February 2000 Bulletin

It's simple; it's cash

Plan cuts out insurer

Lawrence w. Snow, MD, examines Stephanie Michelson

Looking for a way to expand his practice with patients who are not in managed care plans, Lawrence W. Snow, MD, enrolled in SimpleCare which enables him to provide quality for uninsured or underinsured patients at an affordable price. And, he avoids the hassles and reduced reimbursements that come with managed care plans.

Patients enrolled in SimpleCare pay with cash, check or credit card a fee for medical care that is determined by the doctors. "Patients pay a (cash) fee that does not include the excessive billing and administrative expenses and frequently this can be a 35 to 50 percent savings," says Vern S. Cherewatenko, MD, one of SimpleCare’s founders who is in family practice in Seattle, Wash. "This way, patients are paying a fair price for what they get."

"It cuts out the middleman [the insurance company]," says Dr. Snow, an orthopaedic surgeon in group practice at The Sports Medicine and Hand Center in Seattle, Wash. "For instance, our practice bills the insurance company $100 for a visit and we get paid approximately 35 cents on the dollar," he says. "With SimpleCare, I bill the patient $60 and they pay me cash. I make $60 and there are no hassles of using CPT codes or other red-tape billing."

But is this plan ideal for payments for surgical procedures?

According to Dr. Snow, "it is" because they can discount outpatient surgical procedures up to 50 percent.

Since November 1999, he’s enrolled 20 SimpleCare patients. "These patients were just walk-ins," he says. "We simply asked them if they’d like to be in the plan and handed them a brochure. I believe more patients will sign-on to the plan when our advertising in the Yellow Pages and on our web site begins in April. I suspect we have between 5 and 10 percent of my patients who are paying cash and have no insurance; they might be interested in the plan."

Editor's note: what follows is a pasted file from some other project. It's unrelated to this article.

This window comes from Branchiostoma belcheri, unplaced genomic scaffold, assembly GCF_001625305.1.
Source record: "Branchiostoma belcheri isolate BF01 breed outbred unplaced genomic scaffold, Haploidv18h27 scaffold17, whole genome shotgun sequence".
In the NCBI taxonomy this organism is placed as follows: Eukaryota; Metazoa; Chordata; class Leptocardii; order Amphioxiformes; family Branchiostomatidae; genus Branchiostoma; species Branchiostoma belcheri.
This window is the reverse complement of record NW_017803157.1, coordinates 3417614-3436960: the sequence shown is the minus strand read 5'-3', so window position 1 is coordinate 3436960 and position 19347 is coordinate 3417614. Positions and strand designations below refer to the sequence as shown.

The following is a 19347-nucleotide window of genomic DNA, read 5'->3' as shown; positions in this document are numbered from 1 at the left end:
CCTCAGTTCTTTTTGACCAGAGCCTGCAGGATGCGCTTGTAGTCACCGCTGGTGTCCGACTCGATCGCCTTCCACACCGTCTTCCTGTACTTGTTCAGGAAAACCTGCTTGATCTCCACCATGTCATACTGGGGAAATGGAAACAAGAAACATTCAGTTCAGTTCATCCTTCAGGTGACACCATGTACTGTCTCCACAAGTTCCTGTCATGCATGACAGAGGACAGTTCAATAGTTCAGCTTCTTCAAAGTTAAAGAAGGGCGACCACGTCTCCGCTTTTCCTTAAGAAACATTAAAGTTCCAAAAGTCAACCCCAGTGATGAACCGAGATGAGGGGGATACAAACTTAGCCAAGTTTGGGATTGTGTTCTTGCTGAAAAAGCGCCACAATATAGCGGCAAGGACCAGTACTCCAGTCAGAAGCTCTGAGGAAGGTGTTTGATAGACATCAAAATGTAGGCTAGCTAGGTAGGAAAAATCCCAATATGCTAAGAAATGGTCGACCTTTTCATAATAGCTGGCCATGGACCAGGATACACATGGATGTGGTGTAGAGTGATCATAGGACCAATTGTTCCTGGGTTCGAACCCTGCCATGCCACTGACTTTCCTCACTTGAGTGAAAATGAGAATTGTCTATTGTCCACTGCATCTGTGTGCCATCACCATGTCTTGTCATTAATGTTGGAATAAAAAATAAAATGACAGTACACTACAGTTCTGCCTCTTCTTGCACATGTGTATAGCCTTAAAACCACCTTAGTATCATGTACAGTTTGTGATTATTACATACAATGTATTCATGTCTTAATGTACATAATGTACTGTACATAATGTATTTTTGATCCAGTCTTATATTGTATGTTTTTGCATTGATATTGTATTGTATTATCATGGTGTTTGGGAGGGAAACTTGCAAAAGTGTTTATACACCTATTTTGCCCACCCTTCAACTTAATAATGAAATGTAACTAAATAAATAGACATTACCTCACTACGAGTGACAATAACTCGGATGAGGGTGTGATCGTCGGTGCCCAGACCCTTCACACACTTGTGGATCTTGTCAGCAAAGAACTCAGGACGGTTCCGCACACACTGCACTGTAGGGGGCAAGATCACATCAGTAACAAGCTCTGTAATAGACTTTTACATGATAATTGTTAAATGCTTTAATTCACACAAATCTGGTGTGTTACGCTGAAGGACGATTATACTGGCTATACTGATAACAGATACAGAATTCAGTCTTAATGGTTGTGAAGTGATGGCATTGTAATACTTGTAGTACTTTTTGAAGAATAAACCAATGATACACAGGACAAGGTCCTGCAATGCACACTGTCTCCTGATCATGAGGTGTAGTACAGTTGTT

Patients pay an annual SimpleCare membership fee of $20 per individual or $35 per family. The patients are free to choose their own physician, have no authorization requirements, deductibles or worries about paying more for pre-existing conditions. Dr. Snow pays $35 a year (per physician in his group) to be a SimpleCare health care provider.

SimpleCare was designed in 1997 to specifically appeal to the patient who does not have health care insurance, or has a Medical Savings Account (MSA) or high deductible policy and wants to lower out-of-pocket medical costs," says Dr. Cherewatenko. "SimpleCare is a way for doctors or any other health care provider to attract new cash payments and turn to the insurance companies and say, ‘I don’t want to do business with you anymore.’"

More than 200 physicians in 40 states have joined the plan. "We’re adding 25 to 50 physicians a week," says Dr. Cherewatenko. "Right now, we’re being contacted by various state medical societies, some major medical insurance carriers and patient advocacy groups."

To help market SimpleCare, its founders formed the American Association of Patients and Providers (AAPP), a nonprofit organization in Renton, Wash. When patients and physicians join SimpleCare, they automatically become a member of the AAPP which offers discounts on more than 500 health products and access to medical wellness programs, MSAs, high deductible insurance policies and other services.

To Dr. Snow, there is really "no solution" to managed care until the third party payer is cut out of the physician-patient decision-making and financial arrangement. "I need to deal with my patient just like I deal with my attorney, mechanic or anyone else [paying cash for a service]," he says. "When I see a patient come in my office with no insurance I can say, ‘this is my rate, we’ll do the service for cash.’"

But not all orthopaedist surgeons are interested in joining the plan, says SimpleCare’s co-founder David McDonald, DO. "Their fears are that they will attract patients who do not pay," he says. "If they would realize that a majority of their work is in the outpatient arena and that many patients are willing to pay at the time of service, they would probably unload the administrative burden on their office staff by incorporating SimpleCare into what they’re already doing."

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